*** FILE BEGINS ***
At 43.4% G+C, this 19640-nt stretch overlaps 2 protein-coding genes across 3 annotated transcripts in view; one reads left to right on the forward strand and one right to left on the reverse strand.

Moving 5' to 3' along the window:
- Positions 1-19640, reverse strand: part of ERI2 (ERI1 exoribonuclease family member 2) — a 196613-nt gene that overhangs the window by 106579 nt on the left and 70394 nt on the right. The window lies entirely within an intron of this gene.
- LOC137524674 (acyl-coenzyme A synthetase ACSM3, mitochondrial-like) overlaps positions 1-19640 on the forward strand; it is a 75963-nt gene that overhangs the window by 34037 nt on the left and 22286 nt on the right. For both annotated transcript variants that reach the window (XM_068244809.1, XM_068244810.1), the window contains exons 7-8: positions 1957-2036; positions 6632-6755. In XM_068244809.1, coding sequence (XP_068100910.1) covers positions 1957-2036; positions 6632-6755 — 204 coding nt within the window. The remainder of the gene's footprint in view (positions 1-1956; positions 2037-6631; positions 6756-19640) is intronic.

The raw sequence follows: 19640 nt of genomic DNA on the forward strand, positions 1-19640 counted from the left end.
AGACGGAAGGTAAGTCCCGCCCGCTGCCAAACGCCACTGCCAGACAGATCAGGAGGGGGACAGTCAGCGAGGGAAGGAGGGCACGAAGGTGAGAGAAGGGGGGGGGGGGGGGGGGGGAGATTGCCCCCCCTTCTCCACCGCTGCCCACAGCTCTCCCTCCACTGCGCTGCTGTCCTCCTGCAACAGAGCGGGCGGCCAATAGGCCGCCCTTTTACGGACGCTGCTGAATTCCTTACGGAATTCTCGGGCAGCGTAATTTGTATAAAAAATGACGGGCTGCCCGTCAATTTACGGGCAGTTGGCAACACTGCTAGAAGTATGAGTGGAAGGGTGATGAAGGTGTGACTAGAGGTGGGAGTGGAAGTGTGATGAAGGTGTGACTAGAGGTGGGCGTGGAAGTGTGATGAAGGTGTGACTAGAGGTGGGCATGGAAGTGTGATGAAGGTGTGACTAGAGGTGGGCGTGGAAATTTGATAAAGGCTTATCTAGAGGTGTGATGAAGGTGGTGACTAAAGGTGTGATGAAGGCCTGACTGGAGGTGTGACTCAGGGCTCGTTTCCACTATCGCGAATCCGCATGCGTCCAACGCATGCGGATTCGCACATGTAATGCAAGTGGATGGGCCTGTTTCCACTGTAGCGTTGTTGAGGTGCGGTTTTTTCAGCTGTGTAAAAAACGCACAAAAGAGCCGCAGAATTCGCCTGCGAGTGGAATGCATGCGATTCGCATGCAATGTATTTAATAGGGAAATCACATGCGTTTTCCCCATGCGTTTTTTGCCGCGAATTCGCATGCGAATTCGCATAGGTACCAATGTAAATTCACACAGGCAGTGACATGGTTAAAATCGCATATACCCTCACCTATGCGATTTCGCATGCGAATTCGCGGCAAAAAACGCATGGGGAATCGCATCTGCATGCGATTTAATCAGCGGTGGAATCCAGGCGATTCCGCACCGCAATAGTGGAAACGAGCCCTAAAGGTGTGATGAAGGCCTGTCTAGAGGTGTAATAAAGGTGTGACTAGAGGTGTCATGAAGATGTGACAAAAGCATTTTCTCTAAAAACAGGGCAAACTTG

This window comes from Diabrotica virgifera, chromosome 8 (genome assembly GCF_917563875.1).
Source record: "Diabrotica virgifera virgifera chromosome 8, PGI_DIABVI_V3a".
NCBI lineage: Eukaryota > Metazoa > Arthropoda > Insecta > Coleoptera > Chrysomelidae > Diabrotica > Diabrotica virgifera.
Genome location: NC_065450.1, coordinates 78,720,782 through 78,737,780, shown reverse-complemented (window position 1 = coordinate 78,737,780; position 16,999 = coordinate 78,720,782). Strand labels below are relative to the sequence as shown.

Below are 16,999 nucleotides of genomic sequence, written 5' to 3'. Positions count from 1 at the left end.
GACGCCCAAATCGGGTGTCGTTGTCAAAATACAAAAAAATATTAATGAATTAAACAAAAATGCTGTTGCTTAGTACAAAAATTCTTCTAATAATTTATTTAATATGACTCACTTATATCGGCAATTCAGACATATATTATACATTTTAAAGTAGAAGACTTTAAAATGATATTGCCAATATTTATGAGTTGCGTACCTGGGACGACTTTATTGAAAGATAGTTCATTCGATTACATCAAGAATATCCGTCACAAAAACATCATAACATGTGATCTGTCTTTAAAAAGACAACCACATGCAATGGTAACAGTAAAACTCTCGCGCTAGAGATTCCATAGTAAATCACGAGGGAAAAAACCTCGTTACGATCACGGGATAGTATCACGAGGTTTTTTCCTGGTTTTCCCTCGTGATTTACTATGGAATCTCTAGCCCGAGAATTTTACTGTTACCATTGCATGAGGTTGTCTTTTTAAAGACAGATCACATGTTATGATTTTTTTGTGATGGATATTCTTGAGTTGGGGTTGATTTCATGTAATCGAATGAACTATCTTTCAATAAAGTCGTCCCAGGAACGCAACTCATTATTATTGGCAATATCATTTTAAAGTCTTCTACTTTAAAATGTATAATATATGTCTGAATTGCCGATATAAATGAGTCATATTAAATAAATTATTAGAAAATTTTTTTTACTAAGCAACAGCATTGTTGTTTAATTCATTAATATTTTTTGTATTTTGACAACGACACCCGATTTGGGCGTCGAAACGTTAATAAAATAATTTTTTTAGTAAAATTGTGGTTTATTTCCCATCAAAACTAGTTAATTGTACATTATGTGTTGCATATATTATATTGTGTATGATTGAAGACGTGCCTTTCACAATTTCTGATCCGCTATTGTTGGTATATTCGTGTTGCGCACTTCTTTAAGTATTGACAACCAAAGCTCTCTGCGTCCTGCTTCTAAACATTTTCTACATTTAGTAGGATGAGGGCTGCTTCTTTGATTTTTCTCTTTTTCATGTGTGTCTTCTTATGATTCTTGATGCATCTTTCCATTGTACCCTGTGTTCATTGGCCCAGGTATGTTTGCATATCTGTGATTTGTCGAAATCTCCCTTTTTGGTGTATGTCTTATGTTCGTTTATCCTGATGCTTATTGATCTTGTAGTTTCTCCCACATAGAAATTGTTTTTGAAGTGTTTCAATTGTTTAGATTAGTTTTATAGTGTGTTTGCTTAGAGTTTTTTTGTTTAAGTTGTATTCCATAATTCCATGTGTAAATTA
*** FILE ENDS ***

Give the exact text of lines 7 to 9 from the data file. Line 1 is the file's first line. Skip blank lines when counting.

This window comes from Diabrotica virgifera, chromosome 8 (genome assembly GCF_917563875.1).
Source record: "Diabrotica virgifera virgifera chromosome 8, PGI_DIABVI_V3a".
NCBI lineage: Eukaryota > Metazoa > Arthropoda > Insecta > Coleoptera > Chrysomelidae > Diabrotica > Diabrotica virgifera.